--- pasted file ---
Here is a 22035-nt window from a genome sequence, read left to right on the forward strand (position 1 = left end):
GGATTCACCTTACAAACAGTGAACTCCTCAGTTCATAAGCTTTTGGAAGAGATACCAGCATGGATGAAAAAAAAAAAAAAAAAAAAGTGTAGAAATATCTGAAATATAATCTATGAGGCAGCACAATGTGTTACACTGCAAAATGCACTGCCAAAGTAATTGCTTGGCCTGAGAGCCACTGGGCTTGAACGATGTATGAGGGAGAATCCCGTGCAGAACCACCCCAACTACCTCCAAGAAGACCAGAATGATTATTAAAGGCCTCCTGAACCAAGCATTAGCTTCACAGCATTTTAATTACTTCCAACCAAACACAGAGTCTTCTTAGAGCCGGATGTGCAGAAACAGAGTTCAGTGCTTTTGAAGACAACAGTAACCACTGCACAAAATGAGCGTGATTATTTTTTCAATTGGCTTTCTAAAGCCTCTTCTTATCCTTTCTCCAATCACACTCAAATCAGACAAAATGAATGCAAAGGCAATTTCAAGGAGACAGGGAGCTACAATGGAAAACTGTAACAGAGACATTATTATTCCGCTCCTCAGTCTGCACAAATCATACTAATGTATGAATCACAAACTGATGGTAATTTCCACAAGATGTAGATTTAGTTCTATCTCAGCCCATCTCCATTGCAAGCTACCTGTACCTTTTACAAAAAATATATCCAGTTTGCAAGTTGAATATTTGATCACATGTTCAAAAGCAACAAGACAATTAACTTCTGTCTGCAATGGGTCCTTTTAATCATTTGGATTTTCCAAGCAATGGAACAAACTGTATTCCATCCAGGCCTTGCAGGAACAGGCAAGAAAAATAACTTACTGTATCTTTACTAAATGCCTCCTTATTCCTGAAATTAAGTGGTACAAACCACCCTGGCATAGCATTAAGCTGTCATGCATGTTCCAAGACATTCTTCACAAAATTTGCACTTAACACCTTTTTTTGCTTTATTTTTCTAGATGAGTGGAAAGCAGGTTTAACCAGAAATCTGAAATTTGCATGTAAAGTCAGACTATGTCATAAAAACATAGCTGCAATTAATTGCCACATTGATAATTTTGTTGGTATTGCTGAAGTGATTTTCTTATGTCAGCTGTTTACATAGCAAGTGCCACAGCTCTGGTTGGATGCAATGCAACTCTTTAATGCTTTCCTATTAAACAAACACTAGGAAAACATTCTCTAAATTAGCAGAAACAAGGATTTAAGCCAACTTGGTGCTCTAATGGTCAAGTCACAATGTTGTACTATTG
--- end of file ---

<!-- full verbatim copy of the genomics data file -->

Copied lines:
Here is a 22035-nt window from a genome sequence, read left to right on the forward strand (position 1 = left end):
GGATTCACCTTACAAACAGTGAACTCCTCAGTTCATAAGCTTTTGGAAGAGATACCAGCATGGATGAAAAAAAAAAAAAAAAAAAAGTGTAGAAATATCTGAAATATAATCTATGAGGCAGCACAATGTGTTACACTGCAAAATGCACTGCCAAAGTAATTGCTTGGCCTGAGAGCCACTGGGCTTGAACGATGTATGAGGGAGAATCCCGTGCAGAACCACCCCAACTACCTCCAAGAAGACCAGAATGATTATTAAAGGCCTCCTGAACCAAGCATTAGCTTCACAGCATTTTAATTACTTCCAACCAAACACAGAGTCTTCTTAGAGCCGGATGTGCAGAAACAGAGTTCAGTGCTTTTGAAGACAACAGTAACCACTGCACAAAATGAGCGTGATTATTTTTTCAATTGGCTTTCTAAAGCCTCTTCTTATCCTTTCTCCAATCACACTCAAATCAGACAAAATGAATGCAAAGGCAATTTCAAGGAGACAGGGAGCTACAATGGAAAACTGTAACAGAGACATTATTATTCCGCTCCTCAGTCTGCACAAATCATACTAATGTATGAATCACAAACTGATGGTAATTTCCACAAGATGTAGATTTAGTTCTATCTCAGCCCATCTCCATTGCAAGCTACCTGTACCTTTTACAAAAAATATATCCAGTTTGCAAGTTGAATATTTGATCACATGTTCAAAAGCAACAAGACAATTAACTTCTGTCTGCAATGGGTCCTTTTAATCATTTGGATTTTCCAAGCAATGGAACAAACTGTATTCCATCCAGGCCTTGCAGGAACAGGCAAGAAAAATAACTTACTGTATCTTTACTAAATGCCTCCTTATTCCTGAAATTAAGTGGTACAAACCACCCTGGCATAGCATTAAGCTGTCATGCATGTTCCAAGACATTCTTCACAAAATTTGCACTTAACACCTTTTTTTGCTTTATTTTTCTAGATGAGTGGAAAGCAGGTTTAACCAGAAATCTGAAATTTGCATGTAAAGTCAGACTATGTCATAAAAACATAGCTGCAATTAATTGCCACATTGATAATTTTGTTGGTATTGCTGAAGTGATTTTCTTATGTCAGCTGTTTACATAGCAAGTGCCACAGCTCTGGTTGGATGCAATGCAACTCTTTAATGCTTTCCTATTAAACAAACACTAGGAAAACATTCTCTAAATTAGCAGAAACAAGGATTTAAGCCAACTTGGTGCTCTAATGGTCAAGTCACAATGTTGTACTATTG